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United States v. Union Gas Co.

ELR Citation: 18 ELR 20046
Nos. No. 85-1177, 832 F.2d 1343/26 ERC 1769/(3d Cir., 11/03/1987) Rev'd on remand from U.S. Supreme Court

The court rules that the Eleventh Amendment does not bar a private suit in federal court against a state for monetary damages arising under the Comprehensive Environmental Response, Compensation, and Liability Act (CERCLA) as amended by the Superfund Amendments and Reauthorization Act of 1986 (SARA). The Eleventh Amendment bars such suits unless the state has consented to suit or unless Congress has unmistakably expressed its intention to abrograte the Eleventh Amendment's protections. In an earlier pre-SARA opinion in this case, 16 ELR 20818, the court had ruled that the Eleventh Amendment bars such suits under CERCLA. The court now rules that SARA §101, amending the definition of "owner or operator" in CERCLA §101(20) by adding a new paragraph (D), provides the unmistakable congressional expression of intent to abrogate the Eleventh Amendment. The new text requires that in general a state "shall be subject to the provisions of this Act in the same manner and the same extent" as any nongovernmental entity. Moreover, this is similar to the language Congress used to waive the federal government's sovereign immunity. Although normally mere enumeration in a definitional section remains insufficient to abrogate the Eleventh Amendment, here the language is not definitional in character. The new waiver of the federal government's sovereign immunity in CERCLA §120(a)(1) provides that the explicit waiver provided there is not intended to affect the liability of other entities under CERCLA. That the waiver does not appear in the section of CERLCA creating liability, a factor in determining whether the congressional expression is sufficiently clear, is not a concern here since the new language itself is so clear.

CERCLA's new citizen suit provision, §310(a)(1), expressly prevents abrogation of Eleventh Amendment immunity for citizen suits, and by implication Eleventh Amendment immunity is abrogated elsewhere. Because the statutory language is clear, SARA legislative history is unnecessary to resolve this issue. Nonetheless, the conference report supports the court's reading.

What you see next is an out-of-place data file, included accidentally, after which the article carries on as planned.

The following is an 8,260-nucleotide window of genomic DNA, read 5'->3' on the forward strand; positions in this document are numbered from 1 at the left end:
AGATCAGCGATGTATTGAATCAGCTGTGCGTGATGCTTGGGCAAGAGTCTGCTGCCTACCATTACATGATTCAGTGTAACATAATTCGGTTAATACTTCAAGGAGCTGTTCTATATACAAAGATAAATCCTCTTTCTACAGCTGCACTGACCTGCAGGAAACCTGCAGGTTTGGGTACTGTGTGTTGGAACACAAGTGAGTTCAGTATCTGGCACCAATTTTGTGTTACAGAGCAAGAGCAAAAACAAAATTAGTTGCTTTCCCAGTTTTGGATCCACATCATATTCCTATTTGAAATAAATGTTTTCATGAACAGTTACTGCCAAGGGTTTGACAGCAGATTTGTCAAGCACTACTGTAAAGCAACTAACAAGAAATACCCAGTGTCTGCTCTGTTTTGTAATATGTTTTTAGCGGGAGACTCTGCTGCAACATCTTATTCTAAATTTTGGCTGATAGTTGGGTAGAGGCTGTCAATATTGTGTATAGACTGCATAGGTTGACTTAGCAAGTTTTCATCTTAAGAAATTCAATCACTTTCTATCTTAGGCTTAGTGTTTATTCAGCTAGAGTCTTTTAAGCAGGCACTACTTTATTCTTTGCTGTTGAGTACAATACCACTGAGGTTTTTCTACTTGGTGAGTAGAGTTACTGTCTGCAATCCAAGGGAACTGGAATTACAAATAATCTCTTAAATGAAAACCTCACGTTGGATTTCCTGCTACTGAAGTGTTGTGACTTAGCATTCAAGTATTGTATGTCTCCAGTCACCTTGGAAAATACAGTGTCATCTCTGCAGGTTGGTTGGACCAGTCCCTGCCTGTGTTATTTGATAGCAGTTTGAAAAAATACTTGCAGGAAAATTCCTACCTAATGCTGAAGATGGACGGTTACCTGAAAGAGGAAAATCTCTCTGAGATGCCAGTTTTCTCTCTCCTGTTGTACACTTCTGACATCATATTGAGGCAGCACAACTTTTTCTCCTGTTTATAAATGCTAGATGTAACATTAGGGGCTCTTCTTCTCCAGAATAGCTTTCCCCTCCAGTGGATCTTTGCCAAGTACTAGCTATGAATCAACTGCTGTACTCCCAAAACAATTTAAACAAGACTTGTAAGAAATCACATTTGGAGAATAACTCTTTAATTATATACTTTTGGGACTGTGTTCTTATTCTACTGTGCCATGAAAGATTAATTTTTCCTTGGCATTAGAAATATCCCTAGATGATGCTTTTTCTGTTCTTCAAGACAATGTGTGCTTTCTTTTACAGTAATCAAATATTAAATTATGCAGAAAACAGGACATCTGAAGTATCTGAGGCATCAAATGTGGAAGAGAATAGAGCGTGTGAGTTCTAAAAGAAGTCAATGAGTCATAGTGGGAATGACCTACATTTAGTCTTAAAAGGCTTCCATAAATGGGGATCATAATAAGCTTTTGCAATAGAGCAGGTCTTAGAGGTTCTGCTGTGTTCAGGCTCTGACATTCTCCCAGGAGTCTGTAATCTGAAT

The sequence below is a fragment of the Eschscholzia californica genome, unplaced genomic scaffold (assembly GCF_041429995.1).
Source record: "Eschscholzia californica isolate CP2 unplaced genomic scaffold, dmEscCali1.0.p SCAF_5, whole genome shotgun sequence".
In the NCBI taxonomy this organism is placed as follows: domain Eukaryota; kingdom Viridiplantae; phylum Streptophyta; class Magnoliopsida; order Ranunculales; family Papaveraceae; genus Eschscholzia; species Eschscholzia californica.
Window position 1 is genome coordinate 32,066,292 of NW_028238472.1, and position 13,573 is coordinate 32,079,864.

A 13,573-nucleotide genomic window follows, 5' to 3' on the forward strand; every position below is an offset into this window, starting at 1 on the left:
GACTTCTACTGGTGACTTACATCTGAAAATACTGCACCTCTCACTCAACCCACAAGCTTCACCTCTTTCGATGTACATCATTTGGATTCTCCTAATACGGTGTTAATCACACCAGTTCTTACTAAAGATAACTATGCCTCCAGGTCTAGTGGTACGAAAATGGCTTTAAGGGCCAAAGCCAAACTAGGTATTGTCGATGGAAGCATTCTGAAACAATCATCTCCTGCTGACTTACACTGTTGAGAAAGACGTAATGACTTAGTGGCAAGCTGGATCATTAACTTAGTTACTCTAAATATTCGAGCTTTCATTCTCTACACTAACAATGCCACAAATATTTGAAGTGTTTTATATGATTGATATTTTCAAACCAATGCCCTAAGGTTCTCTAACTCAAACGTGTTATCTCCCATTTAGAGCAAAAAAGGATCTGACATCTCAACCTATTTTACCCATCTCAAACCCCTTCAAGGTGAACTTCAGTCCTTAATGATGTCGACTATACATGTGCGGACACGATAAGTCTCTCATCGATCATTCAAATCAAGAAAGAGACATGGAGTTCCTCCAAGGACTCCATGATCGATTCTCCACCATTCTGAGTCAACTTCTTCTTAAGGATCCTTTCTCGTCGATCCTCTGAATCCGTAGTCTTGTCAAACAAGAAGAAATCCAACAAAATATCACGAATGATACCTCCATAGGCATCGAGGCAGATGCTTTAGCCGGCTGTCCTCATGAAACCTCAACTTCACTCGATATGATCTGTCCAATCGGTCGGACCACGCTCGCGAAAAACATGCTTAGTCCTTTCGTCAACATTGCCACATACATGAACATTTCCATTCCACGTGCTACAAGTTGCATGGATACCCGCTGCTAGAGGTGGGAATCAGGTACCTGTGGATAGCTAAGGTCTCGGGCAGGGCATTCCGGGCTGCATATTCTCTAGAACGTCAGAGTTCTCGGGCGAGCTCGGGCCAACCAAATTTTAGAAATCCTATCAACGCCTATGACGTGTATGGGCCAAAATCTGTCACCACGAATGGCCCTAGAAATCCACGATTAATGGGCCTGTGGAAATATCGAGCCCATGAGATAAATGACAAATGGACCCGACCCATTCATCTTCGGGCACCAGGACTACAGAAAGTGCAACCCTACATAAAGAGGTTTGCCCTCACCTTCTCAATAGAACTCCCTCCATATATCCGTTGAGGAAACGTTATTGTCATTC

The court next rules that Congress can act pursuant to its powers under the commerce clause of Article I of the Constitution to abrogate Eleventh Amendment immunity. Congress is not limited to acting under amendments passed after the Eleventh Amendment. The court notes that the Supreme Court has never directly addressed the issue of whether Congress can abrogate the Eleventh Amendment under its commerce clause powers. Nonetheless, the court rules that the Constitution must be read in light of the entire document, not on a timeline, and the Article I commerce clause powers are sufficient to enable Congress to legislate in ways that limit states. The Eleventh Amendment was not intended to limit Congress' Article I powers; rather it limits the courts' powers under Article III to abrogate the state's presumptive immunity from diversity suits. Such an arrangement is sensible because it limits only the unelected judiciary, and this is also the effect of requiring a clear statement of congressional intent rather than relying on judicially found inferences. Congress, unlike the judiciary, is restrained by the political process as it acts under the commerce clause. Moreover, the very structure of the federal scheme requires that states have relinquished sovereignty where the Constitution has provided Congress a plenary grant of authority.

Finally, the court finds that SARA's changes to CERCLA retroactively abrogate the Eleventh Amendment. The general rule is that a court of appeals applies the law as it is in effect at the time of its appellate decision. SARA has in effect increased the jurisdiction of federal courts over states, and this is treated like all other changes of law on appeal. The court observes in a footnote that the legislative history of SARA suggests that Congress had intended to abrogate Eleventh Amendment immunity when it originally enacted CERCLA.

Related opinions in this case appear at 14 ELR 20246, 20491, and 16 ELR 20818. This issue is analyzed in articles at 14 ELR 10156 and 17 ELR 10197.]

Counsel for Appellant
Robert A. Swift, David H. Marion
Kohn, Savett, Marion & Graf
2400 One Reading Center, 1101 Market St., Philadelphia PA 19107
(215) 238-1700

Lawrence A. Demase
Rose, Schmidt, Chapman, Duff & Hasley
900 Oliver Bldg., Pittsburgh PA 15222
(412) 434-8600

Counsel for Appellee
Leroy S. Zimmerman, Attorney General; Andrew S. Gordon, Chief Deputy Attorney General
Chief, Litigation Section
Office of the Attorney General, 15th Fl., Strawberry Square, Harrisburg PA 17120
(717) 787-3391

Counsel for Amicus Curiae
Elaine Gail Suchman, Ass't Attorney General; Robert Abrams, Attorney General
State of New York, Department of Law
Environmental Protection, 120 Broadway, New York NY 10271
(518) 474-7330

Before Weis & Higginbotham, JJ.